In NO year 2001-08 did originations surpass refis. In 2003, lenders did 15 million refis, turning over about a third of mortgage debt outstanding.
    The point here is that refis don’t count in CRA compliance. The additional point is that these mortgages can be and were just as stupid — no doc, low doc, ridiculous appraisals and on and on. Even 80 percent ltv loans made in 2005 are underwater in markets like Las Vegas, Fresno and Miami,
    So, in fact, it was Alan Greenspan who did it in the early oughts by pushing rates to 50-year lows and then blindly assuming, along with everyone else, that home values could not fall in national aggregate.
    S

  2. So why is Pethokoukis and others at AEI keep trying to avoid the real reason for this massive push for subprime?

    Because lower-income blacks and hispanics didn’t have enough of a credit score/savings and if they didn’t get a home it’d be ‘racist’ so they pushed this. And sorry but Dubya is just as guilty in his first administration.

    We’re hearing the same echoes from the Obama administration this time.
    I think that right after a bubble it’ll be harder to implement even if his nominee, Mel Watts, has promised to do so.

    I think if the dems win 2016 too(which they will, they will win every election from now on, just like in California’s election to the senate) the real push will begin.

  3. Guys, the real problem here is so simple: a ready market for junk, driven by the belief that junk can be turned into jewels if it is parsed ever so selectively:

    1) Quants claim a nifty (but now-proven false) ability to make high-risk mortgages appear to be low-risk.
    2) The ratings agencies, who should know better, cheer this ability, and bless the results with high ratings.
    3) Investors like high-rated investment opportunities, so they buy-buy-buy (unwittingly).
    4) Demand drives the market to turn more and more junk into jewels, so underwriting standards go out the door.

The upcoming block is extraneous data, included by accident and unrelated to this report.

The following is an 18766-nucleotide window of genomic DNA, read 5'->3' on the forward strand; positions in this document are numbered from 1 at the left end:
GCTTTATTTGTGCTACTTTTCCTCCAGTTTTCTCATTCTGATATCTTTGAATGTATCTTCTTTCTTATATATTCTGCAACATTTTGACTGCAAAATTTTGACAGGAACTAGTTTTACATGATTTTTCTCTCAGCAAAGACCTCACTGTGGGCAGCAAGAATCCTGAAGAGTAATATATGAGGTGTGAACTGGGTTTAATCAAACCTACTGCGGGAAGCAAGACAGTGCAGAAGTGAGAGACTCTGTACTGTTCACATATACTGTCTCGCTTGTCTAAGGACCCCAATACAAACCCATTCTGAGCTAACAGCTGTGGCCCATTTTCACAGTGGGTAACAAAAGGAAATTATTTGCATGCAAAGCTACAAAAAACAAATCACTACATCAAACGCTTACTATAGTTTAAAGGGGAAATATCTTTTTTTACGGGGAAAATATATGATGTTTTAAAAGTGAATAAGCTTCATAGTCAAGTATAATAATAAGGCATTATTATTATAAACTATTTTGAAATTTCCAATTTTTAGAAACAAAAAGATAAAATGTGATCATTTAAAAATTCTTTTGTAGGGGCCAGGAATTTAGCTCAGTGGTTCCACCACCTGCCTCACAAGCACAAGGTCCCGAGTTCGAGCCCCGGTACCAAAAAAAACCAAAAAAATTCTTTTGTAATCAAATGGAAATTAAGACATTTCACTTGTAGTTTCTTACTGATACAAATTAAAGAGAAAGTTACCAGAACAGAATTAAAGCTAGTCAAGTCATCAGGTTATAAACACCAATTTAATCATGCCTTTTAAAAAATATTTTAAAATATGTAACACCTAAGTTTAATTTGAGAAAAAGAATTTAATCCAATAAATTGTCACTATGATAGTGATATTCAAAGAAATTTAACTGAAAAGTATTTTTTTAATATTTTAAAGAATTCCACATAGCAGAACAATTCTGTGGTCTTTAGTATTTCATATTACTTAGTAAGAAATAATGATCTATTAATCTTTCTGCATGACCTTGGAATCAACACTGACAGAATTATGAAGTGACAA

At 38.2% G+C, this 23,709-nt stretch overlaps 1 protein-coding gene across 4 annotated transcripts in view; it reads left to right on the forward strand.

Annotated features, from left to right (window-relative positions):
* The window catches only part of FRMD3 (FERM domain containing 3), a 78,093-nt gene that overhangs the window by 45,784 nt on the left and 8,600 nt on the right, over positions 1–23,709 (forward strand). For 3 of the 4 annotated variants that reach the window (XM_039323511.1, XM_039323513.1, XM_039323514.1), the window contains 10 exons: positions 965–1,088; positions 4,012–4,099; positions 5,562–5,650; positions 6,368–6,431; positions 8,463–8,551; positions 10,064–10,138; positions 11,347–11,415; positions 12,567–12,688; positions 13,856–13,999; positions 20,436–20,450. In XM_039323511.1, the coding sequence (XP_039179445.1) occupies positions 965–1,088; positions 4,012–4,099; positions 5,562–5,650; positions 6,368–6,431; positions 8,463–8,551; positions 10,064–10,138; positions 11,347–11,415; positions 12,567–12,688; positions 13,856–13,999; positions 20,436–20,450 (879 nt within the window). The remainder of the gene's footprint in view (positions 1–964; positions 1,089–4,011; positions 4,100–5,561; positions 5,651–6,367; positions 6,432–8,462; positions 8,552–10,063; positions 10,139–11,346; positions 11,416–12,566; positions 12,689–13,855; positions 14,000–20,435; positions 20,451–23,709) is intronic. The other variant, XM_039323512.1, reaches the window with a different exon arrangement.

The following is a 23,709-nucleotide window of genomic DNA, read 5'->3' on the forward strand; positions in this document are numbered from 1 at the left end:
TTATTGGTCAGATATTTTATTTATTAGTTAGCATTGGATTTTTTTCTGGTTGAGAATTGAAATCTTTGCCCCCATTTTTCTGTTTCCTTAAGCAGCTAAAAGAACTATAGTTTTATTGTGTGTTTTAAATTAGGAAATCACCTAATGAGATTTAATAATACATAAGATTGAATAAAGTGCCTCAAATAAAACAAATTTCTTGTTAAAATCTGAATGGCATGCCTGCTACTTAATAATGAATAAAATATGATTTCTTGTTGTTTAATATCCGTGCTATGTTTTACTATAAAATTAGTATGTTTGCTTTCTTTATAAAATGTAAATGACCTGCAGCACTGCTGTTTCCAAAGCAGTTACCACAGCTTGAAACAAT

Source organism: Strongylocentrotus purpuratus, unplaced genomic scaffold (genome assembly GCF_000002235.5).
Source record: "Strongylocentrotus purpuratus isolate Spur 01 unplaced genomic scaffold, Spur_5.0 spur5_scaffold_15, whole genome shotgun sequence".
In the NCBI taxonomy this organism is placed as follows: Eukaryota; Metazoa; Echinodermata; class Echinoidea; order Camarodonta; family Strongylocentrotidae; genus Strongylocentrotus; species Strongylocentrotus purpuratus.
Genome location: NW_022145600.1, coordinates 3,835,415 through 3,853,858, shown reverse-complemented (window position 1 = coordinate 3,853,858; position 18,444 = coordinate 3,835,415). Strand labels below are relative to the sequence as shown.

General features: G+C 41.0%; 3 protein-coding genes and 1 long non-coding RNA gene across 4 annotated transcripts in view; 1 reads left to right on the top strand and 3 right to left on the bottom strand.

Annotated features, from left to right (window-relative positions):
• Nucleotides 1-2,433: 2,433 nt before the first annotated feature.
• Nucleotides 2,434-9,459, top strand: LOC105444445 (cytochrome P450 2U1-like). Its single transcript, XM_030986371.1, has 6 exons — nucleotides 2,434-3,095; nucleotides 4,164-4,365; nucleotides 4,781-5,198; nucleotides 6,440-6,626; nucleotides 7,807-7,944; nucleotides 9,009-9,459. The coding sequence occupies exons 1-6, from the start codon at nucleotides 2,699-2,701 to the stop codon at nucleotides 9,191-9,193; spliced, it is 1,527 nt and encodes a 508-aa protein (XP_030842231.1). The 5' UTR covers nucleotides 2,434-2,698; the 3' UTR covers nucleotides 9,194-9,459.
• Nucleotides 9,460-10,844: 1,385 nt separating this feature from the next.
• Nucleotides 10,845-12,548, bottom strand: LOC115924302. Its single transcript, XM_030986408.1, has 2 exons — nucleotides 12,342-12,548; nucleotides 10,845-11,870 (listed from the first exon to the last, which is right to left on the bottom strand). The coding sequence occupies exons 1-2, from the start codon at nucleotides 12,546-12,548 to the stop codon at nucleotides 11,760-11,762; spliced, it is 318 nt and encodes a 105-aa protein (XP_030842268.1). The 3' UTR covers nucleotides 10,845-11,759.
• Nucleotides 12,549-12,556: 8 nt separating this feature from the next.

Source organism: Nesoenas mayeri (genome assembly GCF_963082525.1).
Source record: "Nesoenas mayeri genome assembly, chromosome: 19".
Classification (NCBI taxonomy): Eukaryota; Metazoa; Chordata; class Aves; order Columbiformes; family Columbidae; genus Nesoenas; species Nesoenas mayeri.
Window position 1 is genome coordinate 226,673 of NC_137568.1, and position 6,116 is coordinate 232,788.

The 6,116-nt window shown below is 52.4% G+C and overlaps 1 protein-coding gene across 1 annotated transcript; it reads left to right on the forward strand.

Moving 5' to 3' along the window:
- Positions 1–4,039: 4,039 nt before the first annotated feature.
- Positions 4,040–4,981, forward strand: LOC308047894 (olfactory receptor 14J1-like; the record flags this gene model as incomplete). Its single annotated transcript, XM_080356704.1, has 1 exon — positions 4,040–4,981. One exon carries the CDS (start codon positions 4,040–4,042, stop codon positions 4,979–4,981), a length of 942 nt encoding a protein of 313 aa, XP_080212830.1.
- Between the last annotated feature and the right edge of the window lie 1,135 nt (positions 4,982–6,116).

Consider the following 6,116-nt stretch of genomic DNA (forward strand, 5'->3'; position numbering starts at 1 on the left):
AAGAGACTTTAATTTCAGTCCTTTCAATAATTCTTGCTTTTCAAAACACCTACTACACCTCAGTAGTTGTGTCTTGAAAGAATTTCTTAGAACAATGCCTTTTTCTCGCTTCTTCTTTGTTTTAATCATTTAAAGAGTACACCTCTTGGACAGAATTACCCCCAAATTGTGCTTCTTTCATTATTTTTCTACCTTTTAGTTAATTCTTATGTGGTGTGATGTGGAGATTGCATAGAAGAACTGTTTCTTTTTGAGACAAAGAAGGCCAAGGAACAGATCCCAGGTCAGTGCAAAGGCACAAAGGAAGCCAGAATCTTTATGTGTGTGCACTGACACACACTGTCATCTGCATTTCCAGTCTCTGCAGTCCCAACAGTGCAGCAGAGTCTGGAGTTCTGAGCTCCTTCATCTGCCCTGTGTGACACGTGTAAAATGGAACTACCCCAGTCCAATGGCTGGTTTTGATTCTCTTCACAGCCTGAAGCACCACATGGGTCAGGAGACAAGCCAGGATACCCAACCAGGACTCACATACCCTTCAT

5) Everyone wins, until everyone realizes that junk is still just junk, and the party is over.

    This scenario is not so much a policy failure–on anyone’s part–as it is an outright fraud, perpetuated by a market misled at every step. This is the SEC’s realm, and they simply weren’t up to the task.

    Moral: Low-risk, high-reward investments cannot exist.

  4. The real estate market for large commercial properties also busted in 2007-8. This is market defined by institutional buyers, sellers and financiers and no federal involvement.
    As for residential, the home mortgage tax deduction propels many into the housing market especially in the mid-upper range. Yes that is also social engineering. ..
    The short story is the Fed did it…not Clinton or Bush jr….but it did happen on Bush jr.’s watch.

  5. As a foreclosure attorney, I had a front row seat on the failures of the “anything goes” policies of the 1997-2008 mortgage bubble. And the government, which has never been a good debt collector, has compounded the problem by its inability to liquidate or adjust the mountain of bad mortgage debt that these policies produced. The government, as was done in the 1990s after the S&L bubble, should auction off all bad VA/FHA/Fannie/Freddie debt, stripped of government insurance to the highest bidders.